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posted on 20.12.2021, 14:17 by Muhammed-Tahir PatelMuhammed-Tahir Patel
In a world of ever-increasing demand for energy while preventing adverse effects of climate
change, renewable energy has been sought after as a sustainable solution. To this end,
the last couple of decades have seen an advancement in research and development of solar
photovoltaic (PV) technology by leaps and bounds. This has led to a steady improvement
in the cost-effectiveness of solar PV as compared to the traditional sources of energy, e.g.,
fossil fuels as well as contemporary renewable energy sources such as wind and hydropower.
To further decrease the levelized cost of energy (LCOE) of solar PV, new materials and
technologies are being investigated and subsequently deployed as residential, commercial, and
utility-scale systems. One such innovation is called bifacial PV, which allows collection of
light from the front as well as rear surfaces of a flat PV panel.

In this thesis, we present a detailed investigation of bifacial solar PV farms analyzed across
the globe. We define the problem, explore the challenges, and collaborate with researchers
from academia and the PV industry to find a novel solution.

First, we begin by developing a multi-module computational framework to numerically
model a utility-scale bifacial solar PV farm. This requires integrating optical, electrical,
thermal, and economic models in order to estimate the energy yield and LCOE of a bifacial
PV system. The first hurdle is to re-formulate the LCOE so that the economist and the
technologist can collaborate seamlessly. Thus, we re-parameterize the LCOE expression
and validate our economic model with economists at the National Renewable Energy Lab

Second, we extend the existing optical and electrical models created for stand-alone
bifacial PV panels to models that can simulate a large-scale bifacial solar PV farm. This
brings the challenge of mathematically modeling solar farms and light collection on the rows
of PV panels elevated from the ground by taking into account the mutual shading between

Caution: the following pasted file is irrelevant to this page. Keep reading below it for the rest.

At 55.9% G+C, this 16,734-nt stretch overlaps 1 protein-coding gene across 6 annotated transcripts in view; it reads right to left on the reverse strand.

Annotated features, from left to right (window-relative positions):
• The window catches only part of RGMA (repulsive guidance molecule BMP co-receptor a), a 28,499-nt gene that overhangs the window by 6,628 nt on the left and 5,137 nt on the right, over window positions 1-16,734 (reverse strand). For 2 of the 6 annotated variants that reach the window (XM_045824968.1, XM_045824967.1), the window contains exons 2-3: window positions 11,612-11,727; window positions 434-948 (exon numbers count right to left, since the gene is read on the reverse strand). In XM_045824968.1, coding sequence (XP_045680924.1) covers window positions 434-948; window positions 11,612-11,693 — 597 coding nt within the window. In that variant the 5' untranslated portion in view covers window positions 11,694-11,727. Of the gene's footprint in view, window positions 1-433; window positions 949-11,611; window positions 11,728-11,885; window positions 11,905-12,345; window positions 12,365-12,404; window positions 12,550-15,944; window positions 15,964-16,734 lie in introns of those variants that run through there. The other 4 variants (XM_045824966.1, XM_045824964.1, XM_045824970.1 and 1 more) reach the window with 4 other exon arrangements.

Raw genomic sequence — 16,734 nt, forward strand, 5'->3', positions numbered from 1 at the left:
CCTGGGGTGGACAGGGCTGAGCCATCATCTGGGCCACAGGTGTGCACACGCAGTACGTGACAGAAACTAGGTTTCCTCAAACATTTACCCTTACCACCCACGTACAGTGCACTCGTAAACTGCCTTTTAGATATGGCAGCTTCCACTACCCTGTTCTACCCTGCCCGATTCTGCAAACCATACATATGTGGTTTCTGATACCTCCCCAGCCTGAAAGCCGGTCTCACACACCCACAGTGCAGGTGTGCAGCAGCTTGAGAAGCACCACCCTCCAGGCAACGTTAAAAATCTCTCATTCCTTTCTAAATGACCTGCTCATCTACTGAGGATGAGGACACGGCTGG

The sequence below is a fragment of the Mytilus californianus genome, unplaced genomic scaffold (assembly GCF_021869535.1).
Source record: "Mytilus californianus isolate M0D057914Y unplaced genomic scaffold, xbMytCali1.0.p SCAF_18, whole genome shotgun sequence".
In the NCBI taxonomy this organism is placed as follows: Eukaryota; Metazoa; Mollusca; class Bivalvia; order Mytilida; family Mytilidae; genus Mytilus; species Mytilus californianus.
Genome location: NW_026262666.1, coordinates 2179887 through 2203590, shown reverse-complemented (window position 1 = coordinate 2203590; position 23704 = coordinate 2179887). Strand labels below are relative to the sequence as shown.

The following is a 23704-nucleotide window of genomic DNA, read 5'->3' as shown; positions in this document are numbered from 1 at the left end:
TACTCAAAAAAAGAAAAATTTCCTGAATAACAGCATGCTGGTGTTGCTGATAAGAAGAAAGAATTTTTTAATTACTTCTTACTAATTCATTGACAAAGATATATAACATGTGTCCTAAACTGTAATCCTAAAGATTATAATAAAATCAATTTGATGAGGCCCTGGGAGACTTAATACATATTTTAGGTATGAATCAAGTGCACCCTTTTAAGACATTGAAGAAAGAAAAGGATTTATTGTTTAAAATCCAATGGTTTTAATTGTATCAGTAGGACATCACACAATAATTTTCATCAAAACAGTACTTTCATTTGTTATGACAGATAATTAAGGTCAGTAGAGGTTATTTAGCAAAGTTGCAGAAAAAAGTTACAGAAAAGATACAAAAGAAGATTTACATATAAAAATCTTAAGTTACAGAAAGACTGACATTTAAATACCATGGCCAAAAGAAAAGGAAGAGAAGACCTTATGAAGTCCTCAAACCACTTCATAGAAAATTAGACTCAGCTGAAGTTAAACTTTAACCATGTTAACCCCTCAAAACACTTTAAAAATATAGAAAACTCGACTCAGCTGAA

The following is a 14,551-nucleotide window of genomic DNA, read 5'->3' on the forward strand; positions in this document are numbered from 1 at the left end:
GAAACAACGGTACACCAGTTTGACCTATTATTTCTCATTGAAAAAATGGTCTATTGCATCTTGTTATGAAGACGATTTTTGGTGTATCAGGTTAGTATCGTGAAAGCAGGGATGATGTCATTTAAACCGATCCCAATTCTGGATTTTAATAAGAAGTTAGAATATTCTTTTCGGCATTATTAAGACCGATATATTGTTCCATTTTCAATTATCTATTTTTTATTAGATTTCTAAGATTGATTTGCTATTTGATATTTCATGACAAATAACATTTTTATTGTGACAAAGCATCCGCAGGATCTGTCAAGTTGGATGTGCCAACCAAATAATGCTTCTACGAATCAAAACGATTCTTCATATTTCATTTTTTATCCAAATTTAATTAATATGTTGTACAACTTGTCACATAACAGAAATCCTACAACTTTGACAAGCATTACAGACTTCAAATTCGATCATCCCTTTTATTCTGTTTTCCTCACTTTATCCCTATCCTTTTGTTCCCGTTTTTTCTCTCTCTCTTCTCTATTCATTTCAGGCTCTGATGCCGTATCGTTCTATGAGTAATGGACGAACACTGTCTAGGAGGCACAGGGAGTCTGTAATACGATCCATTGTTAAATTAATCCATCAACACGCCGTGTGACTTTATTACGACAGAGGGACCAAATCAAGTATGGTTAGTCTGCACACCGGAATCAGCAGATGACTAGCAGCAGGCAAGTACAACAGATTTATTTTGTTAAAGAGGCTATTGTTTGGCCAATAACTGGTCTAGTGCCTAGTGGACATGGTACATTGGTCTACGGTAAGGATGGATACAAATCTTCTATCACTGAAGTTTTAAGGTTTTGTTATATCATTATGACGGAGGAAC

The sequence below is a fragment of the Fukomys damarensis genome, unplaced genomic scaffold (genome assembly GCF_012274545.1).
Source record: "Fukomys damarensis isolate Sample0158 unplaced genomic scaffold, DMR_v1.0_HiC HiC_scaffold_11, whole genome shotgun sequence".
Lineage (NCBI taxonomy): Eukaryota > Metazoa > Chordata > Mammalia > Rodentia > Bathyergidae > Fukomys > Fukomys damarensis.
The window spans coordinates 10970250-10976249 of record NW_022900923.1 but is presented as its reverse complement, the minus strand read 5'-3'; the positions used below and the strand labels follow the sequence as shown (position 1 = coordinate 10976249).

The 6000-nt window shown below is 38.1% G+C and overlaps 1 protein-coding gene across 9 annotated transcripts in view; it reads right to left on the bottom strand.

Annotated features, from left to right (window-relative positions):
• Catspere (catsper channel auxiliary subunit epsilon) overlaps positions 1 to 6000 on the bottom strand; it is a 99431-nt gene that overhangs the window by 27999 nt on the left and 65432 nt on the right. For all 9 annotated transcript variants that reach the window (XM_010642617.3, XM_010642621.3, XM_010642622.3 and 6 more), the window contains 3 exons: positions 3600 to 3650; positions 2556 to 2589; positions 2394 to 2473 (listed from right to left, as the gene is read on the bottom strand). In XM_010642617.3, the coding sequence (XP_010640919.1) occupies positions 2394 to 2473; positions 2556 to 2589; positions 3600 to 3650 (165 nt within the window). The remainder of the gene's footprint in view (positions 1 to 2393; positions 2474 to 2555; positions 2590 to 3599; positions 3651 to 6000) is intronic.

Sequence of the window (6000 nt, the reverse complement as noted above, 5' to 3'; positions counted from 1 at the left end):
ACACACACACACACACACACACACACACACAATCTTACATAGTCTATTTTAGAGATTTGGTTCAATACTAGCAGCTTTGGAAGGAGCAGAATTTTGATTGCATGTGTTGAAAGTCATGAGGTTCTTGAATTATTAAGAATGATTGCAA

the rows, reflections from the ground, and elevation-dependent light absorption on the rear
surface of the PV panels from several neighboring rows. Next, we integrate temperaturedependent
efficiency models to take into account the effects of location-dependent ambient
temperature, wind speed, and technology-varying temperature coefficients of the solar PV
system in consideration.

Third, we complete the comprehensive modeling of bifacial solar PV farms by including
two types of single-axis tracking algorithms viz. sun-tracking and power tracking. Using these
algorithms, we explore the best tracking orientation of solar farms i.e., East-West tracking
vs. North-South tracking for locations around the world. We further find the best land type
suitable for installation of these E/W or N/S tracking bifacial solar PV farms.

Fourth, we reduce the computation time of numerical modeling by utilizing the advantages
of machine learning algorithms. We train neural networks using data from the alreadybuilt
models to emulate the numerical modeling of a solar farm. Amazingly, we find the
computation time reduces by orders of magnitude while accurately estimating the energy
yield and LCOE of PV farms.

Fifth, we derive, compare, and experimentally validate the thermodynamic efficiency
limits of photovoltaic-to-electrochemical energy conversion for the purpose of storing solar
energy for future needs.

Finally, we present some new ideas and guidelines for future extensions of this thesis as
well as new challenges and problems that need further exploration.


National Science Foundation Grant #1724728


Degree Type

Doctor of Philosophy


Electrical and Computer Engineering

Campus location

West Lafayette

Advisor/Supervisor/Committee Chair

Muhammad Ashraful Alam

Additional Committee Member 2

Mark Lundstrom

Additional Committee Member 3

Peter Bermel

Additional Committee Member 4

Rakesh Agrawal